The best results against the coronavirus have not come from countries that have shut down massive numbers of private businesses or have severely restricted freedom of movement — but from those that have intelligently avoided the near-universal hysteria that demanded both things, such as South Korea and Germany.
What has allowed South Korea, a country that has not decreed mass confinement and where fewer than 220 people had died from COVID-19 as of April 13, to control the epidemic early on was widespread testing?
This was made possible by 2016 regulatory reforms that enabled several biotechnology companies — Kogene, Seegene, Solgent and SD Biosensor — to develop and obtain rapid approval for effective tests soon after signs of the pandemic first were noticed.
Similarly, efficient testing also has enabled Germany — Europe’s most populous country, with almost twice as many inhabitants as Spain, for example, but approximately one-fifth the number of COVID-19 deaths (slightly more than 3,000, compared to 17,600 in Spain, as of this writing) — to avoid the worst of the coronavirus scourge.
How did Germany do it? By minimizing bureaucratic impediments.
When a team of researchers led by Dr. Christian Drosten, director of the Institute for Virology at Charité, a medical research hospital affiliated with Humboldt University and the Free University of Berlin, developed a test for the novel virus, the medical community was able to deploy it quickly, thanks to Germany’s decentralized federal system of regulation.
In contrast, in the United States, the Centers for Disease Control and Prevention monopolized and restricted the supply of tests in the crucial first couple of months, and the Food and Drug Administration did not authorize laboratories to develop their own tests until February 29, when the pandemic was well underway.
Germany and several other countries, most notably Sweden, also have been less heavy-handed with their social isolation policies, reducing the likely magnitude of the economic damage — and belying the notion that freedom and commerce need to be sacrificed to obtain security.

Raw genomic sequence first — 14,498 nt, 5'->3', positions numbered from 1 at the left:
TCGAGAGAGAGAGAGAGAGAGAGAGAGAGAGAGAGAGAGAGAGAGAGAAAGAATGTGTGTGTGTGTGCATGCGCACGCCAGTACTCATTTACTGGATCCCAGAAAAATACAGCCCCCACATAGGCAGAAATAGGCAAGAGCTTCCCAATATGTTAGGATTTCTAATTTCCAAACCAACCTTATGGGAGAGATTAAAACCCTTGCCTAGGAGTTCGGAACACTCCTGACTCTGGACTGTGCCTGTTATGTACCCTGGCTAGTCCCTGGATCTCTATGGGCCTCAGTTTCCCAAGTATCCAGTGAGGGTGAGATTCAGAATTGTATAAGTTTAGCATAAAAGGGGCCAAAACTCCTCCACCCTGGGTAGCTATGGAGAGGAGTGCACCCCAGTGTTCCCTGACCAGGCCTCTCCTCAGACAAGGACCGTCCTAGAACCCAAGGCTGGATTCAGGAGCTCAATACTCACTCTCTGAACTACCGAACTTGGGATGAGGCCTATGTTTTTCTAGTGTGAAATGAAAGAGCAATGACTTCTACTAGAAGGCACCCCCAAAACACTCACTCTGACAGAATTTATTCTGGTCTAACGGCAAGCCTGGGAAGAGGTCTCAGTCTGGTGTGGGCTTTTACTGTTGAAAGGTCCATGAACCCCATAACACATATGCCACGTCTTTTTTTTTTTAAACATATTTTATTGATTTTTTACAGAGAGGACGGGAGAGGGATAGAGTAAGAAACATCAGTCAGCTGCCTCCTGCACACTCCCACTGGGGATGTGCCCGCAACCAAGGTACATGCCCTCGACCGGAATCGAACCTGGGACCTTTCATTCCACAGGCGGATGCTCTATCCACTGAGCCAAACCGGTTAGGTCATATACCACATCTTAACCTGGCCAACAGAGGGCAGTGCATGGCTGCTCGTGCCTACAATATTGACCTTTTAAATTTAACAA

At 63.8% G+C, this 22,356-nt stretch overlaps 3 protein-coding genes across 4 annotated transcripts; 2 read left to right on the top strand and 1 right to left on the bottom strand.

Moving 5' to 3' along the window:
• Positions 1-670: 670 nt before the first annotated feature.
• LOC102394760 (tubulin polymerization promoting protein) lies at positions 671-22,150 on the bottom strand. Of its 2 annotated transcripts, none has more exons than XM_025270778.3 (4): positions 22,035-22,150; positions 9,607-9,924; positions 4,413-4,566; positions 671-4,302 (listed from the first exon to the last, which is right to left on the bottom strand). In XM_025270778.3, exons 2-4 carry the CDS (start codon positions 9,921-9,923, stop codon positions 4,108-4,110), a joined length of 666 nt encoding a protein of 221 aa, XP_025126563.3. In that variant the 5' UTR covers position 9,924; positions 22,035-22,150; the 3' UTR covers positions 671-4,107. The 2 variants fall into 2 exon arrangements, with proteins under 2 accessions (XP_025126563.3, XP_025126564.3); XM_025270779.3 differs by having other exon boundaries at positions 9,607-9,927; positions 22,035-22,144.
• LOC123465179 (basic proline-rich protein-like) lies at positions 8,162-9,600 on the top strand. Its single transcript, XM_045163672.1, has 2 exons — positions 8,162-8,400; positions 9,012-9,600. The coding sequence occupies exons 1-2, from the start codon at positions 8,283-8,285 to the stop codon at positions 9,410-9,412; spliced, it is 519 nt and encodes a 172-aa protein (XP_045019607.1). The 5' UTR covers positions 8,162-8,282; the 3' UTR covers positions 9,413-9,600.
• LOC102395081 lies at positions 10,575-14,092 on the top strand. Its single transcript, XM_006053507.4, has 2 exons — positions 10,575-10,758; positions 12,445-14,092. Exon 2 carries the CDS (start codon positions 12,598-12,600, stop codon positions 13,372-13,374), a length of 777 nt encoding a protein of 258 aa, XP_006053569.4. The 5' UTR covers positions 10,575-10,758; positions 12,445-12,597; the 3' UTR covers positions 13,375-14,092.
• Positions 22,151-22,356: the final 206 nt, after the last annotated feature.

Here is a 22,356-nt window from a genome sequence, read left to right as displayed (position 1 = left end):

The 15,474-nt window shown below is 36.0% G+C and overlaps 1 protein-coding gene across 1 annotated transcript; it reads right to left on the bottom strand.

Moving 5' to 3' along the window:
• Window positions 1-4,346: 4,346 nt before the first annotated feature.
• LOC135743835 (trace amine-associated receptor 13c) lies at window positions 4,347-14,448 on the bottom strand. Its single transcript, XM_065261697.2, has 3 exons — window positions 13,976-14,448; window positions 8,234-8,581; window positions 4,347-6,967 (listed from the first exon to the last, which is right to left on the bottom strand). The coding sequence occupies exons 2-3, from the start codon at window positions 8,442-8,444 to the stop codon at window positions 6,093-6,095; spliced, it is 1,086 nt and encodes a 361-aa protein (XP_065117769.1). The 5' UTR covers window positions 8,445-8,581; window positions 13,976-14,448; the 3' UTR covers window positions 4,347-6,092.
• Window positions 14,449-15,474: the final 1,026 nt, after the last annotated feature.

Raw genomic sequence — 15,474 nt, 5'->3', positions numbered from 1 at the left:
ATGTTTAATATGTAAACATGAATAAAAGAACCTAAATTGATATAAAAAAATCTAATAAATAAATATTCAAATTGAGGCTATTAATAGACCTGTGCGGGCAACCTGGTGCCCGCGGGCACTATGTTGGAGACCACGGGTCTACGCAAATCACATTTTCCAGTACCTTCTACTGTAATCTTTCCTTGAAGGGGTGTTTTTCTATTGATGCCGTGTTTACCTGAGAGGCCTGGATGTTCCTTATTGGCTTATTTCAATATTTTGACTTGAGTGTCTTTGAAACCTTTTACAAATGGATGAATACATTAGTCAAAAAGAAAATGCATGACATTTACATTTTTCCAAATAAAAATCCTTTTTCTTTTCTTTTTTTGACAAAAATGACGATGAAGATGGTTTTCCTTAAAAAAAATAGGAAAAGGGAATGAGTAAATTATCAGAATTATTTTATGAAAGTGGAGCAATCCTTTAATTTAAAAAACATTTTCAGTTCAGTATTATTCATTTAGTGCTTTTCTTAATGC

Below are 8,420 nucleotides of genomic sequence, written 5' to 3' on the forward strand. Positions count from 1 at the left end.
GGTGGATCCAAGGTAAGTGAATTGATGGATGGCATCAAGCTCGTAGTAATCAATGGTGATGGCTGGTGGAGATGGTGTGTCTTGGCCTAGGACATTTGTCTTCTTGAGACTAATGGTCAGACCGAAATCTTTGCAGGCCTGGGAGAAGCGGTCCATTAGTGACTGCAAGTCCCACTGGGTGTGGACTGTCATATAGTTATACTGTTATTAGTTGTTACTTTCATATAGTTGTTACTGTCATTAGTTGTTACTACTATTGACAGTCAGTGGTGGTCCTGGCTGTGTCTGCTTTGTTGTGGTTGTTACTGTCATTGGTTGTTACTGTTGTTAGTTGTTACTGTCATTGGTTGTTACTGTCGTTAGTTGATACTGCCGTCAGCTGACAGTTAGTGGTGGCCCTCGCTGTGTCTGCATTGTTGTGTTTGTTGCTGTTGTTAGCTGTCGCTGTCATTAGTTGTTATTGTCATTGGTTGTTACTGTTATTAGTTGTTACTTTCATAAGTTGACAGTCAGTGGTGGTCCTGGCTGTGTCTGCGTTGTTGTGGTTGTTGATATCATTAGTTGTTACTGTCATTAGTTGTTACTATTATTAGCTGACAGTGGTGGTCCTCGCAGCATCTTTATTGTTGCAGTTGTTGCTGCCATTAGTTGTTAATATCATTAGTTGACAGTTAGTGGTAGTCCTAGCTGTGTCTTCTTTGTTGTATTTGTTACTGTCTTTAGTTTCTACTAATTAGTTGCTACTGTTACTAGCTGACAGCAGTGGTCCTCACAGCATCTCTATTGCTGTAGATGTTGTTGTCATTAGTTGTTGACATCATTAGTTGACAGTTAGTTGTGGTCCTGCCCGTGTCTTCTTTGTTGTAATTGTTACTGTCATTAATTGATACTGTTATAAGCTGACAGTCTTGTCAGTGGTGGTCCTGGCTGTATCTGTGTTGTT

We are relearning — and learning for the first time in some cases — another lesson as well: When a country is financially sound it is in a better position to face a pandemic.
The countries in the European Union that are trying to force their neighbors to issue mutualized debt or “coronabonds” in order to finance their rescue plans are the same countries that failed to put their houses in order after the 2008 financial crisis.
In 2007, Spain’s public debt amounted to 37 percent of its gross domestic product, while Germany’s and the Netherlands’ debts were the equivalent of 65 percent and 40 percent of their respective GDPs.
Today, Spain’s debt amounts to almost 100 percent of GDP, while those of Germany and the Netherlands, two countries that paid closer attention to their finances, amount to around 60 percent and 50 percent respectively.
Italy did not do its homework either: its debt in 2007 was already very high, equaling 100 percent of GDP, and now it’s much worse, amounting to 130 percent of GDP.
The lesson from all of this is not that you have to be a blond German Übermensch to do things reasonably well, but that those countries whose citizens are suffering the most must learn from the “dissidents” who advocated for responsibility and efficiency so that the next crisis does not cost so many innocent lives and so many sacrifices of people’s liberty to move about, work and conduct commerce.
That includes the United States, where there have been more deaths than in any other country (something that, given our very large population, is perhaps not entirely unexpected) and where, to judge by the situation, the rush to restrict freedom has not brought about better results than countries that have done more testing and less restricting.